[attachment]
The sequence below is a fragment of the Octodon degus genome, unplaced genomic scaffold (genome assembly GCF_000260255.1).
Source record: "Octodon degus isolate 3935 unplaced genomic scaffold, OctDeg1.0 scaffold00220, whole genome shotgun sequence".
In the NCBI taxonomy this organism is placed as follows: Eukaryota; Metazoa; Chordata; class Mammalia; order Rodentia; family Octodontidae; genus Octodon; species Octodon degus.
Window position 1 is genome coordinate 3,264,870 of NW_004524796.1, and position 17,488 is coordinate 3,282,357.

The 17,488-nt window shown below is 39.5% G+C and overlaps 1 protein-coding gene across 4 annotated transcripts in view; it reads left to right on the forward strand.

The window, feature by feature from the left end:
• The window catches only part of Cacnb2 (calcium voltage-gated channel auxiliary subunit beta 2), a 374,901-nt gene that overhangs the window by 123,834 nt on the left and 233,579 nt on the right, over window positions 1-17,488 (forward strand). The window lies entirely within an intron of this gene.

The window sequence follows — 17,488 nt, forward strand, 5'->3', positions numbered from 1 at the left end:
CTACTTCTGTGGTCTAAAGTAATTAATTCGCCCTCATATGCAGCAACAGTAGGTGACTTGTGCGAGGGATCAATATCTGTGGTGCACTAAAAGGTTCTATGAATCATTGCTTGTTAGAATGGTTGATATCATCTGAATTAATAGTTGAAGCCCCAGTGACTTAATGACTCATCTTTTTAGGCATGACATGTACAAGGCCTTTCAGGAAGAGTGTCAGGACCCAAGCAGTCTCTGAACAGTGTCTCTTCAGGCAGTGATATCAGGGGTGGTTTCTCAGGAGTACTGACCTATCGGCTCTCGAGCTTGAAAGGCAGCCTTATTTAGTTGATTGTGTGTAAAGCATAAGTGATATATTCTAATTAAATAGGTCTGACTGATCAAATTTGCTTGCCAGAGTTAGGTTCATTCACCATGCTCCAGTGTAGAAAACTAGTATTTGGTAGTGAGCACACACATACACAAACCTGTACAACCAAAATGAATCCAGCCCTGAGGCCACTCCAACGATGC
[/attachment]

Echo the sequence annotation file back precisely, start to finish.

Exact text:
The sequence below is a fragment of the Octodon degus genome, unplaced genomic scaffold (genome assembly GCF_000260255.1).
Source record: "Octodon degus isolate 3935 unplaced genomic scaffold, OctDeg1.0 scaffold00220, whole genome shotgun sequence".
In the NCBI taxonomy this organism is placed as follows: Eukaryota; Metazoa; Chordata; class Mammalia; order Rodentia; family Octodontidae; genus Octodon; species Octodon degus.
Window position 1 is genome coordinate 3,264,870 of NW_004524796.1, and position 17,488 is coordinate 3,282,357.

The 17,488-nt window shown below is 39.5% G+C and overlaps 1 protein-coding gene across 4 annotated transcripts in view; it reads left to right on the forward strand.

The window, feature by feature from the left end:
• The window catches only part of Cacnb2 (calcium voltage-gated channel auxiliary subunit beta 2), a 374,901-nt gene that overhangs the window by 123,834 nt on the left and 233,579 nt on the right, over window positions 1-17,488 (forward strand). The window lies entirely within an intron of this gene.

The window sequence follows — 17,488 nt, forward strand, 5'->3', positions numbered from 1 at the left end:
CTACTTCTGTGGTCTAAAGTAATTAATTCGCCCTCATATGCAGCAACAGTAGGTGACTTGTGCGAGGGATCAATATCTGTGGTGCACTAAAAGGTTCTATGAATCATTGCTTGTTAGAATGGTTGATATCATCTGAATTAATAGTTGAAGCCCCAGTGACTTAATGACTCATCTTTTTAGGCATGACATGTACAAGGCCTTTCAGGAAGAGTGTCAGGACCCAAGCAGTCTCTGAACAGTGTCTCTTCAGGCAGTGATATCAGGGGTGGTTTCTCAGGAGTACTGACCTATCGGCTCTCGAGCTTGAAAGGCAGCCTTATTTAGTTGATTGTGTGTAAAGCATAAGTGATATATTCTAATTAAATAGGTCTGACTGATCAAATTTGCTTGCCAGAGTTAGGTTCATTCACCATGCTCCAGTGTAGAAAACTAGTATTTGGTAGTGAGCACACACATACACAAACCTGTACAACCAAAATGAATCCAGCCCTGAGGCCACTCCAACGATGC